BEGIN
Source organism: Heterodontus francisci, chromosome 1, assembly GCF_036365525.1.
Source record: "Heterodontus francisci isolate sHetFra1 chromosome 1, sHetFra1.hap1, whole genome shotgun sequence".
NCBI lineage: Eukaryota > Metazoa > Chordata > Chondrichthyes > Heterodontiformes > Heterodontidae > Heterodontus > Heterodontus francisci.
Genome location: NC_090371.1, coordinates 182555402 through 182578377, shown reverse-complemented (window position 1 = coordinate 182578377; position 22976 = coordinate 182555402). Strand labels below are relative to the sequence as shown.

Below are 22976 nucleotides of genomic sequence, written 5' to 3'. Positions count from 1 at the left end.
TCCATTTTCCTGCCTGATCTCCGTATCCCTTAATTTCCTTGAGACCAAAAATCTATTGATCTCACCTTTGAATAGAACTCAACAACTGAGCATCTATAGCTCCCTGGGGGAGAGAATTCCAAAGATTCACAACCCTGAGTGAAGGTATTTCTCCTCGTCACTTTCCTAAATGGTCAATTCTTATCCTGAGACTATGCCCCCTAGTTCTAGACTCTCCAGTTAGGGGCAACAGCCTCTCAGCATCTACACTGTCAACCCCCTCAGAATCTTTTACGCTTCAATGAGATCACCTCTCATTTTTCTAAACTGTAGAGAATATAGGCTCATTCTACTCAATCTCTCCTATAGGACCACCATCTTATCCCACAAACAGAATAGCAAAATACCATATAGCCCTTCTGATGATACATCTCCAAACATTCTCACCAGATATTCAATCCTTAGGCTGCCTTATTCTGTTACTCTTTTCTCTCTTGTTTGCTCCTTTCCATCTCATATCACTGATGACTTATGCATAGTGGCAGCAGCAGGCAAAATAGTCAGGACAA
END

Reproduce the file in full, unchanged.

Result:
Source organism: Heterodontus francisci, chromosome 1, assembly GCF_036365525.1.
Source record: "Heterodontus francisci isolate sHetFra1 chromosome 1, sHetFra1.hap1, whole genome shotgun sequence".
NCBI lineage: Eukaryota > Metazoa > Chordata > Chondrichthyes > Heterodontiformes > Heterodontidae > Heterodontus > Heterodontus francisci.
Genome location: NC_090371.1, coordinates 182555402 through 182578377, shown reverse-complemented (window position 1 = coordinate 182578377; position 22976 = coordinate 182555402). Strand labels below are relative to the sequence as shown.

Below are 22976 nucleotides of genomic sequence, written 5' to 3'. Positions count from 1 at the left end.
TCCATTTTCCTGCCTGATCTCCGTATCCCTTAATTTCCTTGAGACCAAAAATCTATTGATCTCACCTTTGAATAGAACTCAACAACTGAGCATCTATAGCTCCCTGGGGGAGAGAATTCCAAAGATTCACAACCCTGAGTGAAGGTATTTCTCCTCGTCACTTTCCTAAATGGTCAATTCTTATCCTGAGACTATGCCCCCTAGTTCTAGACTCTCCAGTTAGGGGCAACAGCCTCTCAGCATCTACACTGTCAACCCCCTCAGAATCTTTTACGCTTCAATGAGATCACCTCTCATTTTTCTAAACTGTAGAGAATATAGGCTCATTCTACTCAATCTCTCCTATAGGACCACCATCTTATCCCACAAACAGAATAGCAAAATACCATATAGCCCTTCTGATGATACATCTCCAAACATTCTCACCAGATATTCAATCCTTAGGCTGCCTTATTCTGTTACTCTTTTCTCTCTTGTTTGCTCCTTTCCATCTCATATCACTGATGACTTATGCATAGTGGCAGCAGCAGGCAAAATAGTCAGGACAA